I think I always do—except usually the reader is me. I look at my bookshelf and try to think of what’s missing up there. What is the book that hasn’t been written that I want to read? And how can I fill that void? I have pretty diverse tastes in literature, so hopefully, if I write a book that I would like to read, then other people would like to read it too. The premise of the book, however, is that a very rich, nefarious person has contracted authors to write a book that no one other than him can read. If I had signed that contract with him, then I’d have to keep it secret. Could I wrote a book for an individual reader? I guess the answer is “How do you know I haven’t?”

In the novel, you provide a very critical description of life in US colleges. Does it looks like that? Do you lived it?

There is a joke in America that goes—“The reason why academic feuds are so acrimonious is because the stakes are so low.” I think that’s about right. I have some good friends who have been lucky enough to lead comfortable existences because of academia. But, for the most part, I find the world of the American university—particularly in the humanities and social sciences—to be repugnant and insular, filled with pettiness and self-aggrandizement. There was a time when we were living in Indiana and some jackass political scientist was asking me about how I felt living there. He said, “This must be slow torture for you.” I told him, “No, the torture happens real quick.”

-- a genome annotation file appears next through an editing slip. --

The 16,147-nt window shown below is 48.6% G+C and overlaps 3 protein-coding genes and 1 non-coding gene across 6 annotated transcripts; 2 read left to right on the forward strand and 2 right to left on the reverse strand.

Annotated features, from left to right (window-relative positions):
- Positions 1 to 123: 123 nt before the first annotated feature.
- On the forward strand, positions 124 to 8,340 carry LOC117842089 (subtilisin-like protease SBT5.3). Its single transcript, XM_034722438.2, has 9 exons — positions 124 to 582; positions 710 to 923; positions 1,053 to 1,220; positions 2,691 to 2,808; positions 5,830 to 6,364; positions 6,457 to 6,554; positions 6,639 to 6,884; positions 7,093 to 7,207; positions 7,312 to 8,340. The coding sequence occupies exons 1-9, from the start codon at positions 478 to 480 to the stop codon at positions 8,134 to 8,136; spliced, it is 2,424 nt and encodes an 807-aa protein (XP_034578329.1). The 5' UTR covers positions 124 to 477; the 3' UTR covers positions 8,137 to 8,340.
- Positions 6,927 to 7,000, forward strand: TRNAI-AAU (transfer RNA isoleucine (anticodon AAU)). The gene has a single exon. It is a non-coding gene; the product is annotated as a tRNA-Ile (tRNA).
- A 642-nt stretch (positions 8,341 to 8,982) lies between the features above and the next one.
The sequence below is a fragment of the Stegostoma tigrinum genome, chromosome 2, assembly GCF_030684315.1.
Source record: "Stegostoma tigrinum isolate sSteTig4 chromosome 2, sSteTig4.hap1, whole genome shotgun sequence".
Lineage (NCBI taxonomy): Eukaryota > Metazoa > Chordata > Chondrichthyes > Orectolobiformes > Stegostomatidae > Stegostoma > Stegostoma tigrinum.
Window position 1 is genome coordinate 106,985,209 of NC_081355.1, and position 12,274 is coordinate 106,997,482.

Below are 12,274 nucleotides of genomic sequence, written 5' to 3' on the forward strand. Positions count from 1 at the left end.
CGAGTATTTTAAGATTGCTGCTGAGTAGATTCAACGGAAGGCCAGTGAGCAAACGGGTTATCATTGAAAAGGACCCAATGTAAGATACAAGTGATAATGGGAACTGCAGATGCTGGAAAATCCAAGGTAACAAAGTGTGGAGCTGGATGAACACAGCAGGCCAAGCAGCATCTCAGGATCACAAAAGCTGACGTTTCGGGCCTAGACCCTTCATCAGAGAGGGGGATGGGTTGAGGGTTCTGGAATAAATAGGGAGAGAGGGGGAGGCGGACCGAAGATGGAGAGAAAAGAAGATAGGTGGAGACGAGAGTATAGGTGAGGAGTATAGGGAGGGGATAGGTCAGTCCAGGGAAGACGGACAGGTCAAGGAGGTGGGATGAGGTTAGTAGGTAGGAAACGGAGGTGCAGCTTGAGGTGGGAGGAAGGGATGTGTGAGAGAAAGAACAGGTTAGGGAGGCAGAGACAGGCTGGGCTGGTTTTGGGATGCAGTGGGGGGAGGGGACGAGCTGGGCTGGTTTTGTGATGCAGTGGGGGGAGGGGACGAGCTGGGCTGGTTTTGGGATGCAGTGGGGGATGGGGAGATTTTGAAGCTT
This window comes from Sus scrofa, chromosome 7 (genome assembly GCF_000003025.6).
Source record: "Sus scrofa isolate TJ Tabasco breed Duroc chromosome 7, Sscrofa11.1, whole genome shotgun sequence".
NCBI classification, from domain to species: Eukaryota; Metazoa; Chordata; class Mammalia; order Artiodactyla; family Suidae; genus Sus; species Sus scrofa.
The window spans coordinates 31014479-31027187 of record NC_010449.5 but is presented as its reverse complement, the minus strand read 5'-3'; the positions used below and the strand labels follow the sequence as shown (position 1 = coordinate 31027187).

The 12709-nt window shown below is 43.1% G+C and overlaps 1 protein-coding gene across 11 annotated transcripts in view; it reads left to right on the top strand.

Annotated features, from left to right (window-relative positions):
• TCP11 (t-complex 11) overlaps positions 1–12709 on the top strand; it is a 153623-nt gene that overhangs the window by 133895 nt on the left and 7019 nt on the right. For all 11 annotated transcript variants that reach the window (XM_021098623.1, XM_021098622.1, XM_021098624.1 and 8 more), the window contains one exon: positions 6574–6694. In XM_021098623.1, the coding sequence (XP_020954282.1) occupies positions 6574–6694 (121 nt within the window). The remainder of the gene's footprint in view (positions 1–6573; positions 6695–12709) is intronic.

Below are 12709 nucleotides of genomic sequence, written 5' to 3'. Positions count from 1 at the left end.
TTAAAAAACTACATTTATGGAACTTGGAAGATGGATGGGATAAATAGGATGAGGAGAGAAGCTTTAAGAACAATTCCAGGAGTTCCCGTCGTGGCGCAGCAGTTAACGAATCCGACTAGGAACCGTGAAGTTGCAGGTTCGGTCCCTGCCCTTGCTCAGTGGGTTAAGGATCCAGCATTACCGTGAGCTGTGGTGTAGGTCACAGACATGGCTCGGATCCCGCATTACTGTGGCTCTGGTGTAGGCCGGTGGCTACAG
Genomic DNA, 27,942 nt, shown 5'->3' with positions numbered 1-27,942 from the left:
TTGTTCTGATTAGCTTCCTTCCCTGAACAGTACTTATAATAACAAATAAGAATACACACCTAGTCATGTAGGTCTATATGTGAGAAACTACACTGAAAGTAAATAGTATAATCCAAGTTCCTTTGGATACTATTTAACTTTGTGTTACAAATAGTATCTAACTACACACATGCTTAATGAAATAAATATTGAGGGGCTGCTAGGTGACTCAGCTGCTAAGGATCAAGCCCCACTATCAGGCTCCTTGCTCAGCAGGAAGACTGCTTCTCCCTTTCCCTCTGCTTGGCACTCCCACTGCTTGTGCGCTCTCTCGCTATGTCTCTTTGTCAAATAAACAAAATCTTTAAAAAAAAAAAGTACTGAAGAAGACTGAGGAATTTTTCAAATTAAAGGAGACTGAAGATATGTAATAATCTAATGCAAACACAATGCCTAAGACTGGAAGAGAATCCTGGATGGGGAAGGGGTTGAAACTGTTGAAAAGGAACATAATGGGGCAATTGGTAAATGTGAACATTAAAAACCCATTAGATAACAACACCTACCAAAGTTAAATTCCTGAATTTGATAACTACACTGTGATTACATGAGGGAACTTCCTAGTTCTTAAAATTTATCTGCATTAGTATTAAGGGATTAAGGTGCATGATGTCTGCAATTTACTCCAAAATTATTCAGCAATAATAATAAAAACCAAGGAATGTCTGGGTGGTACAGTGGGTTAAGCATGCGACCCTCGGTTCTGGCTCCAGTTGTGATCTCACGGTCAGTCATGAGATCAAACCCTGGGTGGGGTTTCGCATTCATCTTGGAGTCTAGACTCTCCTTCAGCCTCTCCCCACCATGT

This novel is also about being a writer. Do friends of yours have already offered you a great subject for a novel like Conner Joyce did to the narrator of the book? And where do you find inspiration?

Inspiration is everywhere for me—it’s in the conversations I overhear on the street and in the subway; it’s in what I see out the window; it’s in what happens in the line when I’m dropping kids off at school. It’s in the books I’ve been reading lately by Paul Beatty, Willy Vlautin and T. Geronimo Johnson. It’s in the music by Courtney Barnett and Paul Kelly that I’ve been listening to. It’s in the stories my daughters tell me. Inspiration is easy to come by; the tough part is finding the time to write it all down.

Will The Salinger contract be adapted for the screen? And which actors would you like to choose to play the role of the main characters of the novel?

I’ve had a lot of conversations about a movie version of “Salinger,” but nothing concrete yet. If someone gave me a pile of money, the first thing I’d do would be to keep James Franco away from it. Then, I’d cast my old Chicago theater acquaintance Michael Shannon as Conner Joyce. I’d get Romain Duris to work on his American accent so he could play the character based on me. I’d cast Jeremy Irons as Dex Dunford and Bruno Ganz as Pavel. I’d buy a time machine and go back around thirty years so that Helen Mirren could play Margot Hetley. And then I’d get Joachim Trier or Olivier Assayas to direct the damn thing. Do you think we can make that happen?